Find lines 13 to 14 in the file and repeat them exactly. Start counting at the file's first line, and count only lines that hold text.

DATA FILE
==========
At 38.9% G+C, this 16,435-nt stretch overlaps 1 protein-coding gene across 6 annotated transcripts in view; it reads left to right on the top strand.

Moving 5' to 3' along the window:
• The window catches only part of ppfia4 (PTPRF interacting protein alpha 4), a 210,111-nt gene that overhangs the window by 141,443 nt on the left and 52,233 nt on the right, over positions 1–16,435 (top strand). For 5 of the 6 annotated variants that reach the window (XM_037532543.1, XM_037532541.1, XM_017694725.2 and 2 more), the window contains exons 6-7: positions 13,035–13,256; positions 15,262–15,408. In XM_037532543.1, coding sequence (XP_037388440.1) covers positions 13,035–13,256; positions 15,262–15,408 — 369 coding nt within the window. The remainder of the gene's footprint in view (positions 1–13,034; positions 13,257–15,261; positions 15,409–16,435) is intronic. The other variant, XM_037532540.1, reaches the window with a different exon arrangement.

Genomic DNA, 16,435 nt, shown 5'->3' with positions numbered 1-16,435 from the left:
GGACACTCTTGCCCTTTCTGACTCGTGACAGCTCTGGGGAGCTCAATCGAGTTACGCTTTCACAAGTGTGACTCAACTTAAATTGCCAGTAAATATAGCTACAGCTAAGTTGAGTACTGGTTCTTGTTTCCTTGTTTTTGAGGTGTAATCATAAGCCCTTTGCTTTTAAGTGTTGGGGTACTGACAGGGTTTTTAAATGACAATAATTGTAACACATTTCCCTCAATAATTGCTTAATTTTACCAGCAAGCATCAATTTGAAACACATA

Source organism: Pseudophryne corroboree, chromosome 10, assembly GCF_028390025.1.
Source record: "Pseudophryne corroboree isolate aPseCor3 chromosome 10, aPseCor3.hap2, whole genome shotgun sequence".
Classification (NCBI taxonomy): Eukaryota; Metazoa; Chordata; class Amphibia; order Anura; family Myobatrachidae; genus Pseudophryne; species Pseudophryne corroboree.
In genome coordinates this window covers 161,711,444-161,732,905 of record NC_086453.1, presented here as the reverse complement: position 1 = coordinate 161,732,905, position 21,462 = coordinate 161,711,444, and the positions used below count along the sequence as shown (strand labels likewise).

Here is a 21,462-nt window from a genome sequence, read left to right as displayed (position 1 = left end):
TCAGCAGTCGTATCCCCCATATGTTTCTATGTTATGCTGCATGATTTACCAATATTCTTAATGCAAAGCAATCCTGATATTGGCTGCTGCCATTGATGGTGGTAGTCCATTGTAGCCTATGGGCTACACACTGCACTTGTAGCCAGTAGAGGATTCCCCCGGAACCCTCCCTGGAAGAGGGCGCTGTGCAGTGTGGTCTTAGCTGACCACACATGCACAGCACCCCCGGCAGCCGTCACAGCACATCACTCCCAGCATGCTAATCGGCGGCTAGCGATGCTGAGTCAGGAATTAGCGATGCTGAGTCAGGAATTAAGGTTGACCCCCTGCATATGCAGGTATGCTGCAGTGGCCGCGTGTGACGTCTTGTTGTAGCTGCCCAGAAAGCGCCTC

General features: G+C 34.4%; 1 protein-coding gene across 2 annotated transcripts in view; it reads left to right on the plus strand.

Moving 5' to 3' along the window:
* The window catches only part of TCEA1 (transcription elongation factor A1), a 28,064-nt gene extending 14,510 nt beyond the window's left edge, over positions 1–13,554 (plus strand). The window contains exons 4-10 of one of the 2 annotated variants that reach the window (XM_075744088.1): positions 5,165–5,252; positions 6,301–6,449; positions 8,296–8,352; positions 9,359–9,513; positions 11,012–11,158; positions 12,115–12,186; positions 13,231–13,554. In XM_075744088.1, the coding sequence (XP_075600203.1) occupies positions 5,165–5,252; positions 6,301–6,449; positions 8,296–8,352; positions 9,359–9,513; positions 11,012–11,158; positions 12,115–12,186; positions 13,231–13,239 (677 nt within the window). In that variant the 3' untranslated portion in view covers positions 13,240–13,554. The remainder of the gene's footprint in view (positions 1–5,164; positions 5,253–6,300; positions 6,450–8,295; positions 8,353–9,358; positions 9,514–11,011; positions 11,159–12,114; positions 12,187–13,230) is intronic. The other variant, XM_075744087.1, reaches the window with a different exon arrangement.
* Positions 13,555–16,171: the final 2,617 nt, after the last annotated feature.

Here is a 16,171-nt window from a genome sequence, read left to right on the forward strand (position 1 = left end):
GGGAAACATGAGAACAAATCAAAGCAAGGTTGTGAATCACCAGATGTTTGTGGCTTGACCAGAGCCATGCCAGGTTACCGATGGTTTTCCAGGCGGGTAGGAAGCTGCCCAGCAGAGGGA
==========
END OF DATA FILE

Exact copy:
Moving 5' to 3' along the window:
* The window catches only part of TCEA1 (transcription elongation factor A1), a 28,064-nt gene extending 14,510 nt beyond the window's left edge, over positions 1–13,554 (plus strand). The window contains exons 4-10 of one of the 2 annotated variants that reach the window (XM_075744088.1): positions 5,165–5,252; positions 6,301–6,449; positions 8,296–8,352; positions 9,359–9,513; positions 11,012–11,158; positions 12,115–12,186; positions 13,231–13,554. In XM_075744088.1, the coding sequence (XP_075600203.1) occupies positions 5,165–5,252; positions 6,301–6,449; positions 8,296–8,352; positions 9,359–9,513; positions 11,012–11,158; positions 12,115–12,186; positions 13,231–13,239 (677 nt within the window). In that variant the 3' untranslated portion in view covers positions 13,240–13,554. The remainder of the gene's footprint in view (positions 1–5,164; positions 5,253–6,300; positions 6,450–8,295; positions 8,353–9,358; positions 9,514–11,011; positions 11,159–12,114; positions 12,187–13,230) is intronic. The other variant, XM_075744087.1, reaches the window with a different exon arrangement.